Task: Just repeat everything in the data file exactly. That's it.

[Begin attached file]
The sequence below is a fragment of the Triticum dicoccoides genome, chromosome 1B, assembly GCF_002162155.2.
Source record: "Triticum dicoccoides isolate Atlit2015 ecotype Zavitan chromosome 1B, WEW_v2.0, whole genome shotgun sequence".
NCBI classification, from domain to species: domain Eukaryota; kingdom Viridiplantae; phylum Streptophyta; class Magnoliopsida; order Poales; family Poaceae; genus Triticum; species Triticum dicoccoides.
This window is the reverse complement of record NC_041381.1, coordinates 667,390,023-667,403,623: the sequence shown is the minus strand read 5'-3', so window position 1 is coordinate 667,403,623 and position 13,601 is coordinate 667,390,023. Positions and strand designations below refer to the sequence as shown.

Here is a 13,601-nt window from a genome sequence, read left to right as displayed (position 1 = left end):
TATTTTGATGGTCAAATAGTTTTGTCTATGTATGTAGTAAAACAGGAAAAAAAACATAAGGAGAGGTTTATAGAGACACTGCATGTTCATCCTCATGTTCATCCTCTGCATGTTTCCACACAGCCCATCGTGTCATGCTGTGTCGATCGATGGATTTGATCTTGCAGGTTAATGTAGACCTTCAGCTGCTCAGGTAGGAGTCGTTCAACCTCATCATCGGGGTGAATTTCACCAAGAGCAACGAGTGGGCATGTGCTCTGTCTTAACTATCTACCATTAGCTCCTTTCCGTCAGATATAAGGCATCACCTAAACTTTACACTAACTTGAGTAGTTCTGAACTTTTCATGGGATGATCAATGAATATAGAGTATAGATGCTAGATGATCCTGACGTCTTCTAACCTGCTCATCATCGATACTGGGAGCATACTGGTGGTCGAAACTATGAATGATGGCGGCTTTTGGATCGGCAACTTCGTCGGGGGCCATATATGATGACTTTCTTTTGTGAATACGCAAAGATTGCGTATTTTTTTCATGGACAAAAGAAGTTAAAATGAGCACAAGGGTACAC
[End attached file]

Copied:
The sequence below is a fragment of the Triticum dicoccoides genome, chromosome 1B, assembly GCF_002162155.2.
Source record: "Triticum dicoccoides isolate Atlit2015 ecotype Zavitan chromosome 1B, WEW_v2.0, whole genome shotgun sequence".
NCBI classification, from domain to species: domain Eukaryota; kingdom Viridiplantae; phylum Streptophyta; class Magnoliopsida; order Poales; family Poaceae; genus Triticum; species Triticum dicoccoides.
This window is the reverse complement of record NC_041381.1, coordinates 667,390,023-667,403,623: the sequence shown is the minus strand read 5'-3', so window position 1 is coordinate 667,403,623 and position 13,601 is coordinate 667,390,023. Positions and strand designations below refer to the sequence as shown.

Here is a 13,601-nt window from a genome sequence, read left to right as displayed (position 1 = left end):
TATTTTGATGGTCAAATAGTTTTGTCTATGTATGTAGTAAAACAGGAAAAAAAACATAAGGAGAGGTTTATAGAGACACTGCATGTTCATCCTCATGTTCATCCTCTGCATGTTTCCACACAGCCCATCGTGTCATGCTGTGTCGATCGATGGATTTGATCTTGCAGGTTAATGTAGACCTTCAGCTGCTCAGGTAGGAGTCGTTCAACCTCATCATCGGGGTGAATTTCACCAAGAGCAACGAGTGGGCATGTGCTCTGTCTTAACTATCTACCATTAGCTCCTTTCCGTCAGATATAAGGCATCACCTAAACTTTACACTAACTTGAGTAGTTCTGAACTTTTCATGGGATGATCAATGAATATAGAGTATAGATGCTAGATGATCCTGACGTCTTCTAACCTGCTCATCATCGATACTGGGAGCATACTGGTGGTCGAAACTATGAATGATGGCGGCTTTTGGATCGGCAACTTCGTCGGGGGCCATATATGATGACTTTCTTTTGTGAATACGCAAAGATTGCGTATTTTTTTCATGGACAAAAGAAGTTAAAATGAGCACAAGGGTACAC